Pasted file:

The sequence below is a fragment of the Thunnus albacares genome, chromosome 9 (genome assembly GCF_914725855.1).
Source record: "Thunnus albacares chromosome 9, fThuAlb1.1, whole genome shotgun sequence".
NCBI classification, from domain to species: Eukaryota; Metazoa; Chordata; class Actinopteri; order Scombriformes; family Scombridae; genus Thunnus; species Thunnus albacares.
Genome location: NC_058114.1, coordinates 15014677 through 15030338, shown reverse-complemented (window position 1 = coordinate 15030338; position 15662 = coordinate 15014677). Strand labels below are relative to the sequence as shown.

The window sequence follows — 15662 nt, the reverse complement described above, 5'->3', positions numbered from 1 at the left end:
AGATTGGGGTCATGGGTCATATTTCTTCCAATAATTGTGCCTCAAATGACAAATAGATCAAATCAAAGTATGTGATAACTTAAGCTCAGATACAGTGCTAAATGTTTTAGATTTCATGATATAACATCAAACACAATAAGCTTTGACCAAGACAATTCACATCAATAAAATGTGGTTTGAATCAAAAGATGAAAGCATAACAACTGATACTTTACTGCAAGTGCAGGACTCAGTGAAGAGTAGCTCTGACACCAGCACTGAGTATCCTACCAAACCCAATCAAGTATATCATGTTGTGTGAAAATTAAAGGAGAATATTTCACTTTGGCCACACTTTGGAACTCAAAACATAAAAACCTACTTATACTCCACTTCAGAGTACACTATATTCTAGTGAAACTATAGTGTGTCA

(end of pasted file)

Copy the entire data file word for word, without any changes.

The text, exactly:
The sequence below is a fragment of the Thunnus albacares genome, chromosome 9 (genome assembly GCF_914725855.1).
Source record: "Thunnus albacares chromosome 9, fThuAlb1.1, whole genome shotgun sequence".
NCBI classification, from domain to species: Eukaryota; Metazoa; Chordata; class Actinopteri; order Scombriformes; family Scombridae; genus Thunnus; species Thunnus albacares.
Genome location: NC_058114.1, coordinates 15014677 through 15030338, shown reverse-complemented (window position 1 = coordinate 15030338; position 15662 = coordinate 15014677). Strand labels below are relative to the sequence as shown.

The window sequence follows — 15662 nt, the reverse complement described above, 5'->3', positions numbered from 1 at the left end:
AGATTGGGGTCATGGGTCATATTTCTTCCAATAATTGTGCCTCAAATGACAAATAGATCAAATCAAAGTATGTGATAACTTAAGCTCAGATACAGTGCTAAATGTTTTAGATTTCATGATATAACATCAAACACAATAAGCTTTGACCAAGACAATTCACATCAATAAAATGTGGTTTGAATCAAAAGATGAAAGCATAACAACTGATACTTTACTGCAAGTGCAGGACTCAGTGAAGAGTAGCTCTGACACCAGCACTGAGTATCCTACCAAACCCAATCAAGTATATCATGTTGTGTGAAAATTAAAGGAGAATATTTCACTTTGGCCACACTTTGGAACTCAAAACATAAAAACCTACTTATACTCCACTTCAGAGTACACTATATTCTAGTGAAACTATAGTGTGTCA